What are you most looking forward to in this year’s Brighton Festival programme?

There is a lot to choose from, and with my seven performances in three days, and biscuits to bake for each, I don’t know if I will have time to see as many other performances as I’d like to! I’m really looking forward to enjoying the atmosphere of the city during the Festival.

One Hundred Homes is at the Bevy Community Pub from Friday 26 May to Sunday 28 May.

Festival Hot Seat... Now You See It

Antonia Grove, artistic director of Brighton-based dance theatre company Probe, tells us about her brand new solo work, co-directed with Sue MacLaine.

Can you tell us what your show is about?

Developing strategies for coping with family members, difficult scenarios, and life in general! 

Finding a way of making myself visible and finding a way to disappear. 

Interrogating facts and searching for the truth. 

Questioning what I might be missing. 

Channeling frustration and finding an expression through the liberation of movement and speaking out loud.

How and where will the work be staged?

It’s me, for an hour, in a big and beautifully lit theatre space.

It’s taking place at the wonderful Attenborough Centre, at the University of Sussex on 14 May 7.30pm.

Why should someone come and see your show?

Because its authentic, emotionally charged and physically impressive. Because it communicates through story-telling and dance so the work can be felt and experienced on many different levels.

Because the lighting and sound score create a rich, visceral, and exciting environment to be in.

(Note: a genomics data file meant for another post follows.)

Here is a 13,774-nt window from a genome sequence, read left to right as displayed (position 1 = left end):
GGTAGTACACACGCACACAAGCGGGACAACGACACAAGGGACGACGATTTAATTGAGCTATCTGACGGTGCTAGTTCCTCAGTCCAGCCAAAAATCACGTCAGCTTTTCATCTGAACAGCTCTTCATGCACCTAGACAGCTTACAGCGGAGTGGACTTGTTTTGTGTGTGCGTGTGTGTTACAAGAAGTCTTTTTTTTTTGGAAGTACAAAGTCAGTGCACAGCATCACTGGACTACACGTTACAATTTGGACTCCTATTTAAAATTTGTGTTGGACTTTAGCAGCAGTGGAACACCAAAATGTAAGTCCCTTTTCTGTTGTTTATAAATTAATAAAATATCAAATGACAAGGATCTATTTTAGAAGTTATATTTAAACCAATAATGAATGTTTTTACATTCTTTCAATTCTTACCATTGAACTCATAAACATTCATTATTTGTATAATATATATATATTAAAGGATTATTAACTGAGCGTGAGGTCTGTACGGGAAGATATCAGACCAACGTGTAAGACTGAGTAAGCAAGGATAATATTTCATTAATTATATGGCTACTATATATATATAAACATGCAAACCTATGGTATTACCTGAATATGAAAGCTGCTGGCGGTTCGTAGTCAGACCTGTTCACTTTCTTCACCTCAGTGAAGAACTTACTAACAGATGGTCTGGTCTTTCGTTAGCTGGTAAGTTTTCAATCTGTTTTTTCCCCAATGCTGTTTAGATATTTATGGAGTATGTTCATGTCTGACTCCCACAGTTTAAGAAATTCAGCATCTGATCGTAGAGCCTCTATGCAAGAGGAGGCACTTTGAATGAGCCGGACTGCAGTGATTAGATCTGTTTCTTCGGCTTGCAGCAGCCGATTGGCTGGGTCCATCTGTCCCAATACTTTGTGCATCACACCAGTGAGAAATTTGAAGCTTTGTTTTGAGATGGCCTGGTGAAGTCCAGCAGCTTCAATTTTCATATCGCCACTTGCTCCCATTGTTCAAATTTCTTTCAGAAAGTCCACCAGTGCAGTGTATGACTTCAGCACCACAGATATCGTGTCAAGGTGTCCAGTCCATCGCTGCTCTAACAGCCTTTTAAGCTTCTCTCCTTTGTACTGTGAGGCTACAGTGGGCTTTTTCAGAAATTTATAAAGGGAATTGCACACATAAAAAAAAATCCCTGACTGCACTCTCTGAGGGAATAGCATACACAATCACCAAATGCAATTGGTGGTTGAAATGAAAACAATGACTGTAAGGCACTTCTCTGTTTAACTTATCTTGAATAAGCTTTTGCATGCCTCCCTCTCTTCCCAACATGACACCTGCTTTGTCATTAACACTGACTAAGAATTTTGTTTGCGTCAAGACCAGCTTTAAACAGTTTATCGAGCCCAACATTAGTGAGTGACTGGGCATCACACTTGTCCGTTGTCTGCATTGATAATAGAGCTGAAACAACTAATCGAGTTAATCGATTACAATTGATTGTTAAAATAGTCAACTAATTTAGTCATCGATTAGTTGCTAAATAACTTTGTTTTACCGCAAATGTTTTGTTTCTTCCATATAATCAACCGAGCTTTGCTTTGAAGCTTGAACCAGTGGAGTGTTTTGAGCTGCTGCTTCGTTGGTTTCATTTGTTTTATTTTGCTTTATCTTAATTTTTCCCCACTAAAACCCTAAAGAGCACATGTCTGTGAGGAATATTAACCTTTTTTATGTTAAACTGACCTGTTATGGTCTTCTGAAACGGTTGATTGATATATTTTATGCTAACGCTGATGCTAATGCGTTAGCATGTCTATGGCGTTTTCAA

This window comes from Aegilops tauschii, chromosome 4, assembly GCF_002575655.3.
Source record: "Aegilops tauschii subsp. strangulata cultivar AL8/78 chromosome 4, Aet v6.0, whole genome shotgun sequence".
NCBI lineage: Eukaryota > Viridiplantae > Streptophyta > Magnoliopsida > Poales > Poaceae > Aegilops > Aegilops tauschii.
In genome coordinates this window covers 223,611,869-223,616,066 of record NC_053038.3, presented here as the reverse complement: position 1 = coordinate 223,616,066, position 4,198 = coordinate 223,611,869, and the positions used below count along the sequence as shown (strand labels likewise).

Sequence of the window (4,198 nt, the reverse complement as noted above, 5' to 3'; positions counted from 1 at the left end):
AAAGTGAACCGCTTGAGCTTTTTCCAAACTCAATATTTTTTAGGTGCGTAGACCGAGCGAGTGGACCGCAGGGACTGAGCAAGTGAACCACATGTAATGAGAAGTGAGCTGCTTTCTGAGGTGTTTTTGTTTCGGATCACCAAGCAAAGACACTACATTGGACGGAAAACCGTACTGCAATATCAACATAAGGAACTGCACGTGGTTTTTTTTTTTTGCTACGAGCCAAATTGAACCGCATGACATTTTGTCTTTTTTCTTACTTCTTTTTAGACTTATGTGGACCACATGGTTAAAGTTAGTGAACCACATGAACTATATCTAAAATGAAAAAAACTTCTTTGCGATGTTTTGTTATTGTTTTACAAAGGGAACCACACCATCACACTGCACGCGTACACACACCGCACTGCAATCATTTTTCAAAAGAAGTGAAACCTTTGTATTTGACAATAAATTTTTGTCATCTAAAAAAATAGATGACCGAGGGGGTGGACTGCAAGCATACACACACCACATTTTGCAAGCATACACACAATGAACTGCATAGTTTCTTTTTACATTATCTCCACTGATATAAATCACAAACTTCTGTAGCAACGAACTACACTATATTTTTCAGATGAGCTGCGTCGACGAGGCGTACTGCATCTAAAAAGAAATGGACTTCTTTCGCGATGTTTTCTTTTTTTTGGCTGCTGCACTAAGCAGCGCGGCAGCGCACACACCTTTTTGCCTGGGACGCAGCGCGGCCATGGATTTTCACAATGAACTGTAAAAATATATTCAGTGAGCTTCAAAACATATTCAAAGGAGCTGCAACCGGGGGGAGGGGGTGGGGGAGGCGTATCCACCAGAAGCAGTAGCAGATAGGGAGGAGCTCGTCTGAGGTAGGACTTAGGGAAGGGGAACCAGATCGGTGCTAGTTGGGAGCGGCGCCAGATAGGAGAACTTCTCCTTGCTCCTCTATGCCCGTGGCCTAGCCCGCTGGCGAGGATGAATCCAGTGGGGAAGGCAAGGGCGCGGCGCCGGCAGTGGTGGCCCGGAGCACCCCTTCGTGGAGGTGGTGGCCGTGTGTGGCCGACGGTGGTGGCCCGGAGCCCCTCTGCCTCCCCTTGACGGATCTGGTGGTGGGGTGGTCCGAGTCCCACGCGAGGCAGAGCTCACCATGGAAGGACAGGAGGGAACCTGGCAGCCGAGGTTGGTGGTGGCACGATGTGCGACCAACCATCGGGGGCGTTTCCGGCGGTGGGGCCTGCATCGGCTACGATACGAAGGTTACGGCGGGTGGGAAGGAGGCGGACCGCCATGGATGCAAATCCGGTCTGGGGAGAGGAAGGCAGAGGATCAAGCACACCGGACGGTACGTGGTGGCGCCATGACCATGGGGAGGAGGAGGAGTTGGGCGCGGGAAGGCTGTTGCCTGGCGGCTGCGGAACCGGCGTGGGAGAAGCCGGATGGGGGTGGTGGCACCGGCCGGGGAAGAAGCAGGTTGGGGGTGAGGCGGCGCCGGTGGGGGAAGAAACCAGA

Where did the idea and inspiration come from?

The idea came from my head. From things I felt needed to be said. About experiences I felt others could relate to.

Why do you think it’s an important story to tell?

I think it’s so important that we continue to make unique, impassioned and challenging work, no matter how hard that is, and no matter how much we think we need to escape from the challenges of life.

What sort of person is going to love this show?

Most importantly anyone who likes to see and hear real life experiences being untangled and interrogated.

For anyone who has felt invisible or wanted to disappear themselves.

For people with questions, people who love dance and people who love theatre.

I would like to think anyone of any age and background would enjoy this show, although it’s probably best understood above the age of 12.

What’s going to surprise people about this show?

You might be surprised by what you see… or what you don’t see… I don’t want to give anything away yet ;)

It’s both poignant and uplifting, so don’t miss it!

What does Brighton Festival mean to you?

It’s my city, it’s where art in the city comes to life. It’s about being on the streets, being at a gig, in a theatre, talking about great work and having new experiences.

Do you have a favourite Festival moment?

I have been part of the festival as a company or as a performer for the last 5 years. All those experiences have been extremely different and memorable, especially when you have a full house at a show you are particularly proud of, I’ve had a few of those moments.

What are you most looking forward to in this year’s Brighton Festival programme?

Some great female works this year.

  • Vincent Dance Theatre, Virgin Territory, A film installation at Onca Gallery which I am a performer in.
  • The Hiccup Project, May-We-Go-Round? at The Spire, a great venue and a very entertaining work I was dramaturg for.
  • Sharon Duggal presenting her fantastic new book The Handsworth Times at Sallis Benney Theatre
  • Kate Tempest, can’t wait to see her in action again!

Also, Theo Clinkard, whom Probe was originally founded with, has his big new commission, This Bright Field, at Brighton Dome Concert Hall.

Now You See It is at the Attenborough Centre for the Creative Arts (ACCA) on 14 May.

Festival Hot Seat… No Dogs, No Indians